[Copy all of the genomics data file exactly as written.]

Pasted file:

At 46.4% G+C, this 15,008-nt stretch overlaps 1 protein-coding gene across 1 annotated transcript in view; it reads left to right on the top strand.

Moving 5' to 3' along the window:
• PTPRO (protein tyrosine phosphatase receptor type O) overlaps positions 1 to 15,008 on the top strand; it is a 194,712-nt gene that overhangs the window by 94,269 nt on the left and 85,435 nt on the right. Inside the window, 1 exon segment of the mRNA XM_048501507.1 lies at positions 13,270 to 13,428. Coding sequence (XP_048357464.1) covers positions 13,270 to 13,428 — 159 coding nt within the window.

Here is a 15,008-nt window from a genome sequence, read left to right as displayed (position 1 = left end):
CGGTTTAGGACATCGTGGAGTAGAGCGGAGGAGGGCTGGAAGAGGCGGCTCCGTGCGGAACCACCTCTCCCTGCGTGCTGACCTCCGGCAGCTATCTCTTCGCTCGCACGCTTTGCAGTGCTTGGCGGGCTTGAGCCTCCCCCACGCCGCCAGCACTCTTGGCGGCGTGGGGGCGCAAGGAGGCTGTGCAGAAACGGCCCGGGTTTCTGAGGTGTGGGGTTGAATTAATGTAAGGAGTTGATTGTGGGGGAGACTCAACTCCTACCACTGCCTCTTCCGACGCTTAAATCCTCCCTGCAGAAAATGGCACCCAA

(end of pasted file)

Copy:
At 46.4% G+C, this 15,008-nt stretch overlaps 1 protein-coding gene across 1 annotated transcript in view; it reads left to right on the top strand.

Moving 5' to 3' along the window:
• PTPRO (protein tyrosine phosphatase receptor type O) overlaps positions 1 to 15,008 on the top strand; it is a 194,712-nt gene that overhangs the window by 94,269 nt on the left and 85,435 nt on the right. Inside the window, 1 exon segment of the mRNA XM_048501507.1 lies at positions 13,270 to 13,428. Coding sequence (XP_048357464.1) covers positions 13,270 to 13,428 — 159 coding nt within the window.

Here is a 15,008-nt window from a genome sequence, read left to right as displayed (position 1 = left end):
CGGTTTAGGACATCGTGGAGTAGAGCGGAGGAGGGCTGGAAGAGGCGGCTCCGTGCGGAACCACCTCTCCCTGCGTGCTGACCTCCGGCAGCTATCTCTTCGCTCGCACGCTTTGCAGTGCTTGGCGGGCTTGAGCCTCCCCCACGCCGCCAGCACTCTTGGCGGCGTGGGGGCGCAAGGAGGCTGTGCAGAAACGGCCCGGGTTTCTGAGGTGTGGGGTTGAATTAATGTAAGGAGTTGATTGTGGGGGAGACTCAACTCCTACCACTGCCTCTTCCGACGCTTAAATCCTCCCTGCAGAAAATGGCACCCAA